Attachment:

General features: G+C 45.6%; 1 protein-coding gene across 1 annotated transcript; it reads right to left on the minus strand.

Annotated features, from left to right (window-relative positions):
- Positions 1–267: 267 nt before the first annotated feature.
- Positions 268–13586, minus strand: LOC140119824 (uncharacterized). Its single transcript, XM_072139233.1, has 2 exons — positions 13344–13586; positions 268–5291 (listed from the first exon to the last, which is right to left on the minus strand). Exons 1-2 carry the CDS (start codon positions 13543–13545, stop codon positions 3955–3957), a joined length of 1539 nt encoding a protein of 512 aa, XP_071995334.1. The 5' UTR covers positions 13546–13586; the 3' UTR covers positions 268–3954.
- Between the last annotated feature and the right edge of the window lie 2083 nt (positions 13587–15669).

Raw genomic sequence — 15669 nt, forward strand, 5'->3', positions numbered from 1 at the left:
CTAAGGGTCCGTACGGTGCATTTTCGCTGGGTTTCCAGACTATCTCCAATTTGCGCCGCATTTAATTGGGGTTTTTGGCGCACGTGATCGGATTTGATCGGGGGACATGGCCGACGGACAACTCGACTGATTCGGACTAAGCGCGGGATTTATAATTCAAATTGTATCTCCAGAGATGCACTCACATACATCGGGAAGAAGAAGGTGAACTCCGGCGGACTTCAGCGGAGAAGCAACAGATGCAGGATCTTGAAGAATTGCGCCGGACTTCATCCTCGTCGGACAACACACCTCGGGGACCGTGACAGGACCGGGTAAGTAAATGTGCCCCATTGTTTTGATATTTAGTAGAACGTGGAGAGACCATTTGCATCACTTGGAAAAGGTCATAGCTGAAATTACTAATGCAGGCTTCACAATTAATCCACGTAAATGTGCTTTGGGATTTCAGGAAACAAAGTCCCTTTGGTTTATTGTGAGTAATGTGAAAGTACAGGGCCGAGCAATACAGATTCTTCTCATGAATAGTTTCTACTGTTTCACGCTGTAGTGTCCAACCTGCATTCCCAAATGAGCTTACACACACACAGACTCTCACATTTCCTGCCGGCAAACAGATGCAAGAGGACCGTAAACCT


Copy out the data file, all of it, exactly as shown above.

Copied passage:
General features: G+C 45.6%; 1 protein-coding gene across 1 annotated transcript; it reads right to left on the minus strand.

Annotated features, from left to right (window-relative positions):
- Positions 1–267: 267 nt before the first annotated feature.
- Positions 268–13586, minus strand: LOC140119824 (uncharacterized). Its single transcript, XM_072139233.1, has 2 exons — positions 13344–13586; positions 268–5291 (listed from the first exon to the last, which is right to left on the minus strand). Exons 1-2 carry the CDS (start codon positions 13543–13545, stop codon positions 3955–3957), a joined length of 1539 nt encoding a protein of 512 aa, XP_071995334.1. The 5' UTR covers positions 13546–13586; the 3' UTR covers positions 268–3954.
- Between the last annotated feature and the right edge of the window lie 2083 nt (positions 13587–15669).

Raw genomic sequence — 15669 nt, forward strand, 5'->3', positions numbered from 1 at the left:
CTAAGGGTCCGTACGGTGCATTTTCGCTGGGTTTCCAGACTATCTCCAATTTGCGCCGCATTTAATTGGGGTTTTTGGCGCACGTGATCGGATTTGATCGGGGGACATGGCCGACGGACAACTCGACTGATTCGGACTAAGCGCGGGATTTATAATTCAAATTGTATCTCCAGAGATGCACTCACATACATCGGGAAGAAGAAGGTGAACTCCGGCGGACTTCAGCGGAGAAGCAACAGATGCAGGATCTTGAAGAATTGCGCCGGACTTCATCCTCGTCGGACAACACACCTCGGGGACCGTGACAGGACCGGGTAAGTAAATGTGCCCCATTGTTTTGATATTTAGTAGAACGTGGAGAGACCATTTGCATCACTTGGAAAAGGTCATAGCTGAAATTACTAATGCAGGCTTCACAATTAATCCACGTAAATGTGCTTTGGGATTTCAGGAAACAAAGTCCCTTTGGTTTATTGTGAGTAATGTGAAAGTACAGGGCCGAGCAATACAGATTCTTCTCATGAATAGTTTCTACTGTTTCACGCTGTAGTGTCCAACCTGCATTCCCAAATGAGCTTACACACACACAGACTCTCACATTTCCTGCCGGCAAACAGATGCAAGAGGACCGTAAACCT